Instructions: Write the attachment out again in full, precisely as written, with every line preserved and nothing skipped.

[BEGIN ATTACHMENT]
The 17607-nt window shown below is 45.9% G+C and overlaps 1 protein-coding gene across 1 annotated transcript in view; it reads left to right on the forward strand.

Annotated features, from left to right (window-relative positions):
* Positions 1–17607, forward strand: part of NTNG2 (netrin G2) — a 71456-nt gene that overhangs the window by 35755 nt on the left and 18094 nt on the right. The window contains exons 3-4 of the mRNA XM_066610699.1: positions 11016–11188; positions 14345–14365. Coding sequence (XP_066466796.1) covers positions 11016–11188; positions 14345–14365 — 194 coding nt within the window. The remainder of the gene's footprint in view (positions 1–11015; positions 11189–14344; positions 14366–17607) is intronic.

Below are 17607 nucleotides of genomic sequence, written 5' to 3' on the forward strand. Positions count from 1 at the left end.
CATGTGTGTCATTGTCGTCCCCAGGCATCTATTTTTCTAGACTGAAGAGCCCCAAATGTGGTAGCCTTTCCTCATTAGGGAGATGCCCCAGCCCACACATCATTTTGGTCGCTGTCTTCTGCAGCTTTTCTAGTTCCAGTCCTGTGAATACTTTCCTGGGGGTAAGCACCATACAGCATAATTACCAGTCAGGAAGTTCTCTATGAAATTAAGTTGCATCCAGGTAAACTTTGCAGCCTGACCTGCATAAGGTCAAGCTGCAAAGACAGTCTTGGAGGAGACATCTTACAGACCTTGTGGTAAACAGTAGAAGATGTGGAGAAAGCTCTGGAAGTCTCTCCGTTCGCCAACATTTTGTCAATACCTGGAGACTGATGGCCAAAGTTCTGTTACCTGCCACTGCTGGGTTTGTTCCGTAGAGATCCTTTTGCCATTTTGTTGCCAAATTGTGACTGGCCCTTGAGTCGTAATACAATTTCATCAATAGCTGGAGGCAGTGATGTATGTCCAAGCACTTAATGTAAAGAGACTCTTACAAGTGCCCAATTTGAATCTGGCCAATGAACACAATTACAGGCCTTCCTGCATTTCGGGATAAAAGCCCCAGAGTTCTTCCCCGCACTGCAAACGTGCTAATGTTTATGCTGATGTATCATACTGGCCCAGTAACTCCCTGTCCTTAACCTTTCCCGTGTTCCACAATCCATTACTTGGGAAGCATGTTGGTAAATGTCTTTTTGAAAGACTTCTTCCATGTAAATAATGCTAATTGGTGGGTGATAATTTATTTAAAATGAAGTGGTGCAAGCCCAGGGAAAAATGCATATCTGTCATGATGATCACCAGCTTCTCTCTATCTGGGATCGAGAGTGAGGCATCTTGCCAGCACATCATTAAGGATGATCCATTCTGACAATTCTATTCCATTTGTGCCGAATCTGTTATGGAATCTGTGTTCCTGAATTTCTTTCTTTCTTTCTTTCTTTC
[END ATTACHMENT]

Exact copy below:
The 17607-nt window shown below is 45.9% G+C and overlaps 1 protein-coding gene across 1 annotated transcript in view; it reads left to right on the forward strand.

Annotated features, from left to right (window-relative positions):
* Positions 1–17607, forward strand: part of NTNG2 (netrin G2) — a 71456-nt gene that overhangs the window by 35755 nt on the left and 18094 nt on the right. The window contains exons 3-4 of the mRNA XM_066610699.1: positions 11016–11188; positions 14345–14365. Coding sequence (XP_066466796.1) covers positions 11016–11188; positions 14345–14365 — 194 coding nt within the window. The remainder of the gene's footprint in view (positions 1–11015; positions 11189–14344; positions 14366–17607) is intronic.

Below are 17607 nucleotides of genomic sequence, written 5' to 3' on the forward strand. Positions count from 1 at the left end.
CATGTGTGTCATTGTCGTCCCCAGGCATCTATTTTTCTAGACTGAAGAGCCCCAAATGTGGTAGCCTTTCCTCATTAGGGAGATGCCCCAGCCCACACATCATTTTGGTCGCTGTCTTCTGCAGCTTTTCTAGTTCCAGTCCTGTGAATACTTTCCTGGGGGTAAGCACCATACAGCATAATTACCAGTCAGGAAGTTCTCTATGAAATTAAGTTGCATCCAGGTAAACTTTGCAGCCTGACCTGCATAAGGTCAAGCTGCAAAGACAGTCTTGGAGGAGACATCTTACAGACCTTGTGGTAAACAGTAGAAGATGTGGAGAAAGCTCTGGAAGTCTCTCCGTTCGCCAACATTTTGTCAATACCTGGAGACTGATGGCCAAAGTTCTGTTACCTGCCACTGCTGGGTTTGTTCCGTAGAGATCCTTTTGCCATTTTGTTGCCAAATTGTGACTGGCCCTTGAGTCGTAATACAATTTCATCAATAGCTGGAGGCAGTGATGTATGTCCAAGCACTTAATGTAAAGAGACTCTTACAAGTGCCCAATTTGAATCTGGCCAATGAACACAATTACAGGCCTTCCTGCATTTCGGGATAAAAGCCCCAGAGTTCTTCCCCGCACTGCAAACGTGCTAATGTTTATGCTGATGTATCATACTGGCCCAGTAACTCCCTGTCCTTAACCTTTCCCGTGTTCCACAATCCATTACTTGGGAAGCATGTTGGTAAATGTCTTTTTGAAAGACTTCTTCCATGTAAATAATGCTAATTGGTGGGTGATAATTTATTTAAAATGAAGTGGTGCAAGCCCAGGGAAAAATGCATATCTGTCATGATGATCACCAGCTTCTCTCTATCTGGGATCGAGAGTGAGGCATCTTGCCAGCACATCATTAAGGATGATCCATTCTGACAATTCTATTCCATTTGTGCCGAATCTGTTATGGAATCTGTGTTCCTGAATTTCTTTCTTTCTTTCTTTCTTTC